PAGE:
Beat 99.01% java solution


  • 1
    F
        public int ladderLength(String beginWord, String endWord, Set<String> wordList) {
            return ladderLength(Collections.singleton(beginWord), Collections.singleton(endWord), wordList, 2);
        }
    
        private int ladderLength(Set<String> beginWords, Set<String> endWords, Set<String> wordList, int len) {
            if (beginWords.size() == 0) {
                return 0;
            }
            Set<String> middleWords = new HashSet<>();
            for (String beginWord : beginWords) {
                char[] chars = beginWord.toCharArray();
                for (int i = 0; i < chars.length; i++) {
                    char aChar = chars[i];
                    for (char ch = 'a'; ch <= 'z'; ch++) {
                        chars[i] = ch;
                        String s = String.valueOf(chars);
                        if (endWords.contains(s)) {
                            return len;
                        } else if (wordList.contains(s)) {
                            middleWords.add(s);
                            wordList.remove(s);
                        }
                    }
                    chars[i] = aChar;
                }
            }
            if (middleWords.size() < endWords.size()) {
                return ladderLength(middleWords, endWords, wordList, len + 1);
            } else {
                return ladderLength(endWords, middleWords, wordList, len + 1);
            }
        }

  • 0
    G

    can u please explain your idea ? I don't get why you need Set<String> for beginWords & endWords, and what is middleWords ? and not sure why "int len" is starts from 2 either.


  • 0
    L

    Hope the following explanation can help you. Of course, since I am not the original author of this solution, it may mislead you.

    1. Middle word is the words during the transition. For instance, "hot" -> "dot" -> "dog" are the middle words in the example given by the problem.
    2. BeginWords and endWords are changed during the recursion. It could be the middleWords or endWords due to:
    if (middleWords.size() < endWords.size()) {
        return ladderLength(middleWords, endWords, wordList, len + 1);
    } else {
         return ladderLength(endWords, middleWords, wordList, len + 1);
    }
    
    1. Why? The author may want to save time by starting the look up from a smaller word set. But the steps of the transition keep increasing no matter what the direction of the search is, forwards or backwards.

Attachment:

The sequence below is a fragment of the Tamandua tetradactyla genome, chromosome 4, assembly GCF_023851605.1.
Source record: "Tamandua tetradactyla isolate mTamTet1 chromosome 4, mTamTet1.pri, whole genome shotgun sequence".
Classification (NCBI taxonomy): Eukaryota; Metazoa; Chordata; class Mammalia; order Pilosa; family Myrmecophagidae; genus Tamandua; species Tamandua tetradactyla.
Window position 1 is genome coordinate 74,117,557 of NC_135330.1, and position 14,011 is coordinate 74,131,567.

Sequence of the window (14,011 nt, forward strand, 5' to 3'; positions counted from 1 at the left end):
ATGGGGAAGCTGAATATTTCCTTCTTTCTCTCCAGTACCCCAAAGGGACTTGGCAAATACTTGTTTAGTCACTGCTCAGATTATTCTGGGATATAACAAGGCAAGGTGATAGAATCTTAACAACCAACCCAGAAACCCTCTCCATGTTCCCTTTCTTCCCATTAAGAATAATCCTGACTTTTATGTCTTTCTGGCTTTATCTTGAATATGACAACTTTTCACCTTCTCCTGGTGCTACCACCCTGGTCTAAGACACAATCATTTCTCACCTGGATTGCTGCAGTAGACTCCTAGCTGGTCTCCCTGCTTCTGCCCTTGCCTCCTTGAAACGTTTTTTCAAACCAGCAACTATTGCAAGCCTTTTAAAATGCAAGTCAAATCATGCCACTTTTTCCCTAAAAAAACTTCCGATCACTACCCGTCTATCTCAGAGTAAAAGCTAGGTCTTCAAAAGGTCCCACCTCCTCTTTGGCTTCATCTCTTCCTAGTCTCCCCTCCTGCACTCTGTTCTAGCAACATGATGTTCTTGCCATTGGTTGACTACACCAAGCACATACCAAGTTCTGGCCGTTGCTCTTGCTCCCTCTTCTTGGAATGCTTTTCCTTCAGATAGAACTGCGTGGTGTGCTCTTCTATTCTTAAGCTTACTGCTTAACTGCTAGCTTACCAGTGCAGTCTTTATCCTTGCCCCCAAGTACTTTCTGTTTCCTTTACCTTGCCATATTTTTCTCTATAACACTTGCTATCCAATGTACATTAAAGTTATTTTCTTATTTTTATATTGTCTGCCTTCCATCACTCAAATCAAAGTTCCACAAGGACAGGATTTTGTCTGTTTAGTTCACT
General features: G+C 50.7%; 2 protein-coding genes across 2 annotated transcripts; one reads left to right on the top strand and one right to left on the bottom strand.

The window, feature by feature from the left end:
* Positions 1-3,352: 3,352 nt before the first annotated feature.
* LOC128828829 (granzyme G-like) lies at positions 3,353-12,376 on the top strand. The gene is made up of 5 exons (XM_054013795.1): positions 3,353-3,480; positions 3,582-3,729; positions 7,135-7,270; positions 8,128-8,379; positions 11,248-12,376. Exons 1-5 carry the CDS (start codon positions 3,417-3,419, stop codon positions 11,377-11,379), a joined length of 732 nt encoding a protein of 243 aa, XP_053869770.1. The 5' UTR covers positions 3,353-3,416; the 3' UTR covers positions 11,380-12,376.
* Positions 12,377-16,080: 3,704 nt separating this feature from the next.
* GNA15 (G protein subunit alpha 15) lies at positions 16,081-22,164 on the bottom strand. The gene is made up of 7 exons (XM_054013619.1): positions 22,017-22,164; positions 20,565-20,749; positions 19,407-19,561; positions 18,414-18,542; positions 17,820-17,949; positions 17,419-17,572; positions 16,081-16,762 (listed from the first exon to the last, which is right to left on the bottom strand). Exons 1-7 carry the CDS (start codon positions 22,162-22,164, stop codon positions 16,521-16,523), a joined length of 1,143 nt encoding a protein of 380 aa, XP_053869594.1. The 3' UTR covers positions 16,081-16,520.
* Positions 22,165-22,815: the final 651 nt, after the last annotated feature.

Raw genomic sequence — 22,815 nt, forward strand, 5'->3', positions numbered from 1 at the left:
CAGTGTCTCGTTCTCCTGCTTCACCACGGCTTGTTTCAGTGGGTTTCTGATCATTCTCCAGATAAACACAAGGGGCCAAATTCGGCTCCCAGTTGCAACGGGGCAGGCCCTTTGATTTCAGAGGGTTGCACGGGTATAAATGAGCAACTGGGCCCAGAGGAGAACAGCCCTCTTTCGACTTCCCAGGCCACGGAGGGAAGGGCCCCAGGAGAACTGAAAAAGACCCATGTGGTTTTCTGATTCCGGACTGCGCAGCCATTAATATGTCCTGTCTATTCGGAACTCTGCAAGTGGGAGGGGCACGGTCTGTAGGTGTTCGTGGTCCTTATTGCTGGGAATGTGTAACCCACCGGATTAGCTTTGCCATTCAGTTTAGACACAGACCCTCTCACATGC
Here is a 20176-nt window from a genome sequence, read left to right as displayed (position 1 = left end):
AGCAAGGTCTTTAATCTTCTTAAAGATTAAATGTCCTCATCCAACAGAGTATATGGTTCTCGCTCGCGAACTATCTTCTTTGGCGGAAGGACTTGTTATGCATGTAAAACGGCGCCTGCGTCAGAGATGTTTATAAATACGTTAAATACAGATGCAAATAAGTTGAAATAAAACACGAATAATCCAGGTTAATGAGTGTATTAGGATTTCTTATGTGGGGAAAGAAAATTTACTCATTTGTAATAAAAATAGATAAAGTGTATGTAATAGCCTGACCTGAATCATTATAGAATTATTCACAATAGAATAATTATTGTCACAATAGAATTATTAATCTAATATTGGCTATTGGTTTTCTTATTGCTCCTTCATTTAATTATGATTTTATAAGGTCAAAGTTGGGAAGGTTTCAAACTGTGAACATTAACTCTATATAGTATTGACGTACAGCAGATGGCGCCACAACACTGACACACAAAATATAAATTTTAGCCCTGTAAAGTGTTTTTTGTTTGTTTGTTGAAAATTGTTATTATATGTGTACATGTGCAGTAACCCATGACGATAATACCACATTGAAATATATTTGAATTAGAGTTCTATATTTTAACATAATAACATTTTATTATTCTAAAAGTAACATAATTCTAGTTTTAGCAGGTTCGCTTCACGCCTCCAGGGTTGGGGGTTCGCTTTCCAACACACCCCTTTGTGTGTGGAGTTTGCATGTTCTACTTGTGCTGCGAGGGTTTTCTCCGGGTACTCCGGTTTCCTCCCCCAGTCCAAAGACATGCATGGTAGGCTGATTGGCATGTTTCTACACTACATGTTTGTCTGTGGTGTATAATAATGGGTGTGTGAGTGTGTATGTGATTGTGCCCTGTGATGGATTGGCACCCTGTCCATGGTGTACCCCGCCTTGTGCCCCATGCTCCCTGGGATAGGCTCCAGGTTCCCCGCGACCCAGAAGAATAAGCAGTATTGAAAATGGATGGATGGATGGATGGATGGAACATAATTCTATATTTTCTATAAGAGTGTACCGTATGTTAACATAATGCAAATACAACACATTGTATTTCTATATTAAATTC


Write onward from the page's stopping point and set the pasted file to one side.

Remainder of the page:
2. The recursion stops at when the forward lookup and backward lookup get connected. That means the situation when the word in the beginning word set only has 1 bit difference with the word in the endSet.
    if (endWords.contains(s)) {
                            return len;
    
    1. Actually you will see if there is a solution in the input, the minimum len is 2. If no solution is found, then it is zero. So the len starts from 2.

  • 0
    T

    Awesome solution.


  • 0
    M

    Can someone explain why this "recursive version" is much faster than my "while loop version"?

    public int ladderLength(String beginWord, String endWord, Set<String> wordList) {
            Queue<String> nodes = new LinkedList<String>();
            wordList.add(endWord);
            wordList.remove(beginWord);
            
            nodes.offer(beginWord);
            int length = 1;
            int size;
            while(nodes.size() > 0) {
                size = nodes.size();
                
                for(int i = 0; i < size; i++) {
                    String tmp = nodes.poll();
                    
                    for(int j = 0; j < tmp.length(); j++) { 
                        for(int al = 0; al < 26; al++) {
                            char c = (char)('a' + al);
                            String neighbours = tmp.substring(0, j) + c + tmp.substring(j + 1, tmp.length());
                            if(neighbours.equals(endWord)) 
                                return length + 1;
                            if(wordList.contains(neighbours)) {
                                nodes.offer(neighbours);
                                wordList.remove(neighbours);
                            }
                        }
                    }
                }
                length++;
            }
            
            return 0;
        }
    

  • 0

    @Mirando

    I am not sure.

    All I know is sometimes it really depends on how they set test cases. Your BFS is good as well.


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